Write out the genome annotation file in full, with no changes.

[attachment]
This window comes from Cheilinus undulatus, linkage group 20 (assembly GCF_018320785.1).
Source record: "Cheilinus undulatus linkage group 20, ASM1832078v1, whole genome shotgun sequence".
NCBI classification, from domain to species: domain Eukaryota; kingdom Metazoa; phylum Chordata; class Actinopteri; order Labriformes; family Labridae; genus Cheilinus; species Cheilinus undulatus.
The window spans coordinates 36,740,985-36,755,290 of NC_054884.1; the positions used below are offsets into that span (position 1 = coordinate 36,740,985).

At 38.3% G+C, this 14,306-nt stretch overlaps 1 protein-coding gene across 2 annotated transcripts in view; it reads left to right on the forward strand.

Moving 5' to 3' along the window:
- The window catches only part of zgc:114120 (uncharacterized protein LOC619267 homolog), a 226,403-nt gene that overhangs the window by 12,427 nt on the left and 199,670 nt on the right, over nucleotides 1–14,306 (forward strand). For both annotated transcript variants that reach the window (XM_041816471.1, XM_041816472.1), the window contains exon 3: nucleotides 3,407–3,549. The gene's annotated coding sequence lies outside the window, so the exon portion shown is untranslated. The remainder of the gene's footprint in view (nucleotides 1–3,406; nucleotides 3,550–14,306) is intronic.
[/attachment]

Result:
This window comes from Cheilinus undulatus, linkage group 20 (assembly GCF_018320785.1).
Source record: "Cheilinus undulatus linkage group 20, ASM1832078v1, whole genome shotgun sequence".
NCBI classification, from domain to species: domain Eukaryota; kingdom Metazoa; phylum Chordata; class Actinopteri; order Labriformes; family Labridae; genus Cheilinus; species Cheilinus undulatus.
The window spans coordinates 36,740,985-36,755,290 of NC_054884.1; the positions used below are offsets into that span (position 1 = coordinate 36,740,985).

At 38.3% G+C, this 14,306-nt stretch overlaps 1 protein-coding gene across 2 annotated transcripts in view; it reads left to right on the forward strand.

Moving 5' to 3' along the window:
- The window catches only part of zgc:114120 (uncharacterized protein LOC619267 homolog), a 226,403-nt gene that overhangs the window by 12,427 nt on the left and 199,670 nt on the right, over nucleotides 1–14,306 (forward strand). For both annotated transcript variants that reach the window (XM_041816471.1, XM_041816472.1), the window contains exon 3: nucleotides 3,407–3,549. The gene's annotated coding sequence lies outside the window, so the exon portion shown is untranslated. The remainder of the gene's footprint in view (nucleotides 1–3,406; nucleotides 3,550–14,306) is intronic.